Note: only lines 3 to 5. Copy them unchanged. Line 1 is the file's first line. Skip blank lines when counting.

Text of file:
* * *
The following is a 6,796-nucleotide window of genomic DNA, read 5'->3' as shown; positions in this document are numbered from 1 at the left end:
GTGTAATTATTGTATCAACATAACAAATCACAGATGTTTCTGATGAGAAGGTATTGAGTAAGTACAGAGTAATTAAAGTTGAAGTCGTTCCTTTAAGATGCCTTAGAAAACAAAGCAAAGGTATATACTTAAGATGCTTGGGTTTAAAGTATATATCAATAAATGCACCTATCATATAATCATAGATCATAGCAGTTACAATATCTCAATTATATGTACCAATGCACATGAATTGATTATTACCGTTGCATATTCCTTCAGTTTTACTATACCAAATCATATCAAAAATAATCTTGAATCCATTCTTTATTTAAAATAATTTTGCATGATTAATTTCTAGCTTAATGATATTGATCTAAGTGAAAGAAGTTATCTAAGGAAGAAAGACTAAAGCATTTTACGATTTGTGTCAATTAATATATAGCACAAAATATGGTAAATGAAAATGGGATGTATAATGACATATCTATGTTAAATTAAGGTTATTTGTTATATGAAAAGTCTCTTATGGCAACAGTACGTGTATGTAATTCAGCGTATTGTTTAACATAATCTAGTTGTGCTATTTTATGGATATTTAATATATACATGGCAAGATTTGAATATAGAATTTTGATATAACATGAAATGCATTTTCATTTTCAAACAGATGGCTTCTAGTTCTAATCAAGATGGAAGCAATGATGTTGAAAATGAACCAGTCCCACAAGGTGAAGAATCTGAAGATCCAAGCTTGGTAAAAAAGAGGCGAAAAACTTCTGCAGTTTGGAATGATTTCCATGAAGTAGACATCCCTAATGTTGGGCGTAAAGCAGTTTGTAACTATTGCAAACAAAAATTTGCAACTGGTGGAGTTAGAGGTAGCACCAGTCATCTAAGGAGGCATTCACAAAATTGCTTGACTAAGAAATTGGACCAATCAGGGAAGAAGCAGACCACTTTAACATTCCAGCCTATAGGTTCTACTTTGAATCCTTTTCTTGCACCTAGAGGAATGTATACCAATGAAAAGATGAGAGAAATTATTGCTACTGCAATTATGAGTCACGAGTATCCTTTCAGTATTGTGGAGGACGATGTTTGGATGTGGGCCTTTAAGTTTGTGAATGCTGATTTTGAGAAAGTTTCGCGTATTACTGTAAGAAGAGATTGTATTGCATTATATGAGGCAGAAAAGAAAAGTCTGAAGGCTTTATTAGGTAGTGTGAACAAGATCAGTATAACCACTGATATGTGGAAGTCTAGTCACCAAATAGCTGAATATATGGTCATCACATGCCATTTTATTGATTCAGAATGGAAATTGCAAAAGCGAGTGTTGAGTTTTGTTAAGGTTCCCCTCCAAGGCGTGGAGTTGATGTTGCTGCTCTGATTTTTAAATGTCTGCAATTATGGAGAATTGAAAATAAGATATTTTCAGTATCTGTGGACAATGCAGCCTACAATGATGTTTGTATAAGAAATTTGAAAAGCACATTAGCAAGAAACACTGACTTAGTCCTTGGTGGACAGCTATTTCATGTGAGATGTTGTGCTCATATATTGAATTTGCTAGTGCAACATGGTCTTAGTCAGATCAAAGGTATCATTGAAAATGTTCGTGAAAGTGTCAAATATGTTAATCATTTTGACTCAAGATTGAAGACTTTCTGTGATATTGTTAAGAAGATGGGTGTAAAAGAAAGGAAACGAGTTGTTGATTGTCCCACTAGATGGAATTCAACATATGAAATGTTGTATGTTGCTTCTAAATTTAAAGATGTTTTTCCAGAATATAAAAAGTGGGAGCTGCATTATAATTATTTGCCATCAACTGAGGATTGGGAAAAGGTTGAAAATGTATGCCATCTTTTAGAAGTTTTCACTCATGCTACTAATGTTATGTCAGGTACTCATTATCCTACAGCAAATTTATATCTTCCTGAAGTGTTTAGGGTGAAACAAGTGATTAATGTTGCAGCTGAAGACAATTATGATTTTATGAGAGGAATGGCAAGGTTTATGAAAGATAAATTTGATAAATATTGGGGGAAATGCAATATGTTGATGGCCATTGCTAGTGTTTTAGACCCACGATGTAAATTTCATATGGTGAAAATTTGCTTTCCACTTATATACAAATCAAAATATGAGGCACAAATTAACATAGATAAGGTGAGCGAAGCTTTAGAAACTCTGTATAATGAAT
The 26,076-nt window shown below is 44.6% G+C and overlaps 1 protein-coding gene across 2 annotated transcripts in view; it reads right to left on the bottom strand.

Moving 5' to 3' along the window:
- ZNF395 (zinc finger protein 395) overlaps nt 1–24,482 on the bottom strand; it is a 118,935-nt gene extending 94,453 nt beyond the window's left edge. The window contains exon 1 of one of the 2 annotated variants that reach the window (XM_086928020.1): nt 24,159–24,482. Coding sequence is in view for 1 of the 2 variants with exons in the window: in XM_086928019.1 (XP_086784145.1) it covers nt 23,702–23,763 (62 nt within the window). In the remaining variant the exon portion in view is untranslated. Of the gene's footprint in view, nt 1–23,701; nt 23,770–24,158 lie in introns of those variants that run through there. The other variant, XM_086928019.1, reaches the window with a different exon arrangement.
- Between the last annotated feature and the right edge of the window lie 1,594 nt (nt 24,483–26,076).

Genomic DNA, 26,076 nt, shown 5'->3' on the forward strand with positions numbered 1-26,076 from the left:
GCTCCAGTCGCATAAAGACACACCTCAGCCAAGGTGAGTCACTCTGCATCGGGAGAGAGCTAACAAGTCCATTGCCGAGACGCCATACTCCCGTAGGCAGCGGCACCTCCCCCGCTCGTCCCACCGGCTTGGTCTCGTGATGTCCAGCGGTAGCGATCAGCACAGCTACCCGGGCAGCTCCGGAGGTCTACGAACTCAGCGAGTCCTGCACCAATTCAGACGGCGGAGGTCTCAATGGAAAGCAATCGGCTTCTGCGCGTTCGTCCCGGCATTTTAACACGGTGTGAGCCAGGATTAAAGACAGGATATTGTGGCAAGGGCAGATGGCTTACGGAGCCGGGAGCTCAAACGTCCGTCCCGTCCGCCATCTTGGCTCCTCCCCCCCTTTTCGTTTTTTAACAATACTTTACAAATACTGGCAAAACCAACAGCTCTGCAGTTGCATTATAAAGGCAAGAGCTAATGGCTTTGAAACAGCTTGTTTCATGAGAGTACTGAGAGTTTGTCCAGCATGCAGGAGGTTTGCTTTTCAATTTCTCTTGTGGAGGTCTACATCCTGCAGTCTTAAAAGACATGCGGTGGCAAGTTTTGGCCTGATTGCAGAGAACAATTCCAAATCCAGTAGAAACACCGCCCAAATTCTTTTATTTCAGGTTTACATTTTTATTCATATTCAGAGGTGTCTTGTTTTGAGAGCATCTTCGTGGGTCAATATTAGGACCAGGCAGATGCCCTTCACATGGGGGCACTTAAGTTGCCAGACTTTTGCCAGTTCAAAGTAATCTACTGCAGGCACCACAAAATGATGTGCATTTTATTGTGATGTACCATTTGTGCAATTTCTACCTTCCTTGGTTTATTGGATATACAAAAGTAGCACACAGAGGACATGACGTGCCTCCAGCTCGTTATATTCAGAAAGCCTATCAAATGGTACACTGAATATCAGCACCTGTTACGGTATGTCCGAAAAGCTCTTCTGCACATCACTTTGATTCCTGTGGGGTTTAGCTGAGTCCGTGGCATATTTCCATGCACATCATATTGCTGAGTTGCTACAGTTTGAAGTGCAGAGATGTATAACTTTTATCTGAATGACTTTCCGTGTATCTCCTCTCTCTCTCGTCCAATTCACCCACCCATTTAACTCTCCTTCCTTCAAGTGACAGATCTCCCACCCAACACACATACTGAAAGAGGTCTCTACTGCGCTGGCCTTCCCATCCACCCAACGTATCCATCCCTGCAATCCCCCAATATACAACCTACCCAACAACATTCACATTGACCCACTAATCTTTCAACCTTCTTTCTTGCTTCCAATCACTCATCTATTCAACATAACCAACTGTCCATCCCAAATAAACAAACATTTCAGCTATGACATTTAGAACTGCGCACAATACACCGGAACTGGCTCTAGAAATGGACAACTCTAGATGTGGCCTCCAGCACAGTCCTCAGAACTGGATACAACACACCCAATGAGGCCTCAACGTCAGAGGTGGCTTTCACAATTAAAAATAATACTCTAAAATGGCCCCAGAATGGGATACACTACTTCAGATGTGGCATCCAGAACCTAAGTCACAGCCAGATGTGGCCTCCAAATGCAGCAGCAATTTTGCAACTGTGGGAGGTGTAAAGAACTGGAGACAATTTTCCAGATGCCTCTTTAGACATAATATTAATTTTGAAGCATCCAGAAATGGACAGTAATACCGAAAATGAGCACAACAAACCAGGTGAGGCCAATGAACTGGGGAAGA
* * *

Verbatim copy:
The 26,076-nt window shown below is 44.6% G+C and overlaps 1 protein-coding gene across 2 annotated transcripts in view; it reads right to left on the bottom strand.

Moving 5' to 3' along the window:
- ZNF395 (zinc finger protein 395) overlaps nt 1–24,482 on the bottom strand; it is a 118,935-nt gene extending 94,453 nt beyond the window's left edge. The window contains exon 1 of one of the 2 annotated variants that reach the window (XM_086928020.1): nt 24,159–24,482. Coding sequence is in view for 1 of the 2 variants with exons in the window: in XM_086928019.1 (XP_086784145.1) it covers nt 23,702–23,763 (62 nt within the window). In the remaining variant the exon portion in view is untranslated. Of the gene's footprint in view, nt 1–23,701; nt 23,770–24,158 lie in introns of those variants that run through there. The other variant, XM_086928019.1, reaches the window with a different exon arrangement.